Brussels, 20 November 2009
Air quality: Commission sends warnings to eight Member States over failures to comply with EU air quality standards
The European Commission today warned eight Member States for their continuing failures to improve air quality. Letters have been sent to Austria, Belgium, Denmark, Greece, France, Hungary, the Slovak Republic, and Romania. The warnings come over excess emissions of tiny airborne particles known as PM 10. Under European legislation, certain limits were to be met by 2005. Numerous Member States applied to extend the time for meeting the PM 10 standard until June 2011, and some extensions were granted to countries clearly striving to improve compliance. Today's letters target the countries judged to be falling behind. France is also receiving a separate letter over its failure to control emissions of sulphur dioxide.
Environment Commissioner Stavros Dimas said: "Particulate matter in air pollution has serious impacts on human health, and strict standards are required. These standards have to be enforced to protect citizens around the EU, and I therefore call on these eight Member States to remedy these shortcomings and improve protection for citizens as soon as possible. Human health is top priority. It cannot afford to wait."
Several years behind schedule
First written warnings have been sent to Austria, Belgium, Denmark, Greece, France, Hungary, Slovakia and Romania for delays in meeting air quality requirements.
European legislation obliges Member States to introduce limit values for PM 10 by 2005. The limits impose both an annual concentration value (40 μg/m3), and a daily concentration value (50 μg/m3) which must not be exceeded more than 35 times per calendar year. 1 Countries may apply for exemptions from the PM 10 limit values until June 2011, but these exemptions are subject to a number of conditions. Member States must demonstrate that they have taken steps to achieve compliance by the extended deadline, and are implementing an air quality plan setting out the relevant abatement actions for each air quality zone.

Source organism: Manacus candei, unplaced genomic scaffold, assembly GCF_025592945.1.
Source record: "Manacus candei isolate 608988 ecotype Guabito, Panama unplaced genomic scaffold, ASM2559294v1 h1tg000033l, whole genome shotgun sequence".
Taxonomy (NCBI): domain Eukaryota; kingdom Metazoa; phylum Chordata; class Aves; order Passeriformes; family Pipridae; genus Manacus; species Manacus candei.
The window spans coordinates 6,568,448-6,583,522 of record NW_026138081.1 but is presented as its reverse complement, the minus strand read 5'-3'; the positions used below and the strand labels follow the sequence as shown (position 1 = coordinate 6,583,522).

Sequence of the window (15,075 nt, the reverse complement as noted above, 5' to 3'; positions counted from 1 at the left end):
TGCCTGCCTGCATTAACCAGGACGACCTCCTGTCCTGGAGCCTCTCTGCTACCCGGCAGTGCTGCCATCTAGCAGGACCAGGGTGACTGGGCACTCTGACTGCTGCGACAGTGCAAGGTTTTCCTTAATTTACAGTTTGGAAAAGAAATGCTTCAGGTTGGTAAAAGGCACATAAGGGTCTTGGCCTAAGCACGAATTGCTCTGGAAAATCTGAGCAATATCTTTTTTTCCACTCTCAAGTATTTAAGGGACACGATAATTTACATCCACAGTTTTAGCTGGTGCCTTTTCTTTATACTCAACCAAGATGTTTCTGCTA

Austria, Belgium, Denmark, Greece, France, Hungary and Slovakia had applied for extensions, but the Commission was not convinced by their actions to date. The annual air quality report provided by these Member States for 2008 showed that the limit values are continually exceeded in several zones, and the Commission takes the view that these seven Member States are therefore failing to fulfil their obligations.
Romania was warned that it had to submit a notification before the end of March 2009, but failed to do so. The Commission is therefore sending a first written warning.
Sulphur dioxide in France
In a separate case, France is also receiving a final written warning for its failure to control limit values for sulphur dioxide. The Commission first warned France in June about the measures in place to meet limit values for sulphur dioxide, but reports show that five industrial areas are still exceeding the limits for S0 2. The areas concerned are Fos-sur-Mer, Rouen, Lacq, Estuaire de la Seine and Région Rhône-Alpes, where exceedances for sulphur dioxide concentrations were reported in 2005, 2006 and 2007. If no further action is taken, France is not expected to conform with European legislation until 2012. A final written warning has therefore been sent.
Background: health impacts
Airborne particles (PM 10) are mainly in pollutant emissions from industry, traffic and domestic heating. They can cause asthma, cardiovascular problems, lung cancer and premature death.
Article 226 of the Treaty gives the Commission powers to take legal action against a Member State that is not respecting its obligations.
If the Commission considers that there may be an infringement of EU law that warrants the opening of an infringement procedure, it addresses a "Letter of Formal Notice" (first written warning) to the Member State concerned, requesting it to submit its observations within a specified period, usually within two months.
In the light of the reply or absence of a reply from the Member State concerned, the Commission may decide to address a "Reasoned Opinion" (final written warning) to the Member State. This clearly and definitively sets out the reasons why it considers there to have been an infringement of EU law and calls upon the Member State to comply within a specified period, normally two months.
If the Member State fails to comply with the Reasoned Opinion, the Commission may decide to bring the case before the European Court of Justice. Where the Court of Justice finds that the Treaty has been infringed, the offending Member State is required to take the measures necessary to conform.
Article 228 of the Treaty gives the Commission power to act against a Member State that does not comply with a previous judgement of the European Court of Justice. The article also allows the Commission to ask the Court to impose a financial penalty on the Member State concerned.
Lists of zones in exceedence by Member State:
Time extension website:
Directive 1999/30/EC of 22 April 1999 relating to limit values for sulphur dioxide, nitrogen dioxide and oxides of nitrogen, particulate matter and lead in ambient air